As you can see, described topics are not some sophisticated and specialized effects like rendering foam on an ocean coast or crowd on a stadium, but fundamental techniques needed by every engine. Just as the book says: "Lighting and postprocessing are two of the most important fields in 3D rendering."

Summary: This book is not intended for complete beginners, but if only it fits the knowledge you already have and the knowledge you currently seek, I think this it can be a great step on you path of learning game/graphics programming.

Now here is how you can have a chance to win eBook copy of this book: All you need to do is head on over to the book page, look through the product description of the book and then drop a line via the comments below this post to let us know what interests you the most about this book. 3 best comments win!!! Deadline: The contest will close in 1 weeks time. Winners will be contacted by email (before the end of this month), so be sure to use your real email address when you comment.

Comments | #books #competitions #reviews Share

# Smart Pointers in C++11 - My Article in ProgramistaMag

Aug 2013

In new issue 7/2013 (14) of Programista magazine there is my next article (in Polish) - "Inteligentne wskaźniki w C++11" (Smart Pointers in C++11). This is a long one. In this article I introduce the problem of manual memory management in C++ along with the concept of object lifetime and the matter of object ownership. I then describe RAII idiom and explain what smart pointer mean. I describe features of smart pointer classes available in C++11 standard library (auto_ptr, unique_ptr, shared_ptr, weak_ptr) and show how to use them with short examples. I also touch some additional topics like writing custom deleters and show source code of custom implementation of a simple smart pointer.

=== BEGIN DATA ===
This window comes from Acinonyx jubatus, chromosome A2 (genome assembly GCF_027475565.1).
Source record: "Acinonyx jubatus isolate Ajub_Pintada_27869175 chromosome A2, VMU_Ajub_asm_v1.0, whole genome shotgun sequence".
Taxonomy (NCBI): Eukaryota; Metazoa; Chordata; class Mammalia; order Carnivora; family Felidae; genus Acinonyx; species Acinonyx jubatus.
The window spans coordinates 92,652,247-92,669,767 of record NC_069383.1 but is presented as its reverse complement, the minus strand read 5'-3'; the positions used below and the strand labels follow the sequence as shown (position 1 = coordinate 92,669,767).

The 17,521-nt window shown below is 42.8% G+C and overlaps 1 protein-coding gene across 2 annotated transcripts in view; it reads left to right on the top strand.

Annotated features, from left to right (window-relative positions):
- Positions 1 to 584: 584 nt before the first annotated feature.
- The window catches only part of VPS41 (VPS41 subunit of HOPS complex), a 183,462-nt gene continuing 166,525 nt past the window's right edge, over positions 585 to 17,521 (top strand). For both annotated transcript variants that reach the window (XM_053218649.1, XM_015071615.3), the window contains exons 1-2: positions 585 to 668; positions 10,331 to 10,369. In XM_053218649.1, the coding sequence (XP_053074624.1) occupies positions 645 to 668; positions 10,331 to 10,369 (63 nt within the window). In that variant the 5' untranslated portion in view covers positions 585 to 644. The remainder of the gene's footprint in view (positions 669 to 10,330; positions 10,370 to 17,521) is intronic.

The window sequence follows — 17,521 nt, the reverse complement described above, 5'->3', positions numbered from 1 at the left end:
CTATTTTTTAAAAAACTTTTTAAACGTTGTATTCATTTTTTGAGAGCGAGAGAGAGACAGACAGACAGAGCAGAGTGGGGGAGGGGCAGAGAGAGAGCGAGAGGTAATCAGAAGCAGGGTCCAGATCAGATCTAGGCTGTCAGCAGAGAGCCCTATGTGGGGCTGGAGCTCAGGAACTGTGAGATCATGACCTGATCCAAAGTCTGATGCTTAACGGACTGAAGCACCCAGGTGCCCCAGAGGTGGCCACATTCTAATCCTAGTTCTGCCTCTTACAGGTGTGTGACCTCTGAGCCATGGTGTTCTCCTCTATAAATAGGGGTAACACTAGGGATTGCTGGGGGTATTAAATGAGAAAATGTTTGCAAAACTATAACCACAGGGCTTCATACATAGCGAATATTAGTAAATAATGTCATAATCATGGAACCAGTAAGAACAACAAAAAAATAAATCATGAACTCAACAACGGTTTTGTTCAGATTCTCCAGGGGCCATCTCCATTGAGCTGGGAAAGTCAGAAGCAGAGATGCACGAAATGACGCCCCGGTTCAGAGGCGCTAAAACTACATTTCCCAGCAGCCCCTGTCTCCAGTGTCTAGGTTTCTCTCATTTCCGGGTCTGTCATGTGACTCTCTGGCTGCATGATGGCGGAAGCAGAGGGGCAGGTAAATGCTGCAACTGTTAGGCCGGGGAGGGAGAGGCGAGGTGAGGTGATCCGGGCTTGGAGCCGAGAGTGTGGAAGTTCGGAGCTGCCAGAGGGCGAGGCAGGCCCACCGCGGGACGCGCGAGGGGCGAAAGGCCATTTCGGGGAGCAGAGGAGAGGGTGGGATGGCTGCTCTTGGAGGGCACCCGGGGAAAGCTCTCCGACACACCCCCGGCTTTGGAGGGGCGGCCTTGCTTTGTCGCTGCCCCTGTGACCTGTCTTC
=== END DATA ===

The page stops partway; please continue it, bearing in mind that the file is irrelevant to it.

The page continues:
You can find the magazine e.g. in Empik stores, as well as subscribe for electronic or paper version.

Comments | #c++ #productions Share

[Stat] [STAT NO AD] [Download] [Dropbox] [pub] [Mirror]
Copyright © 2004-2017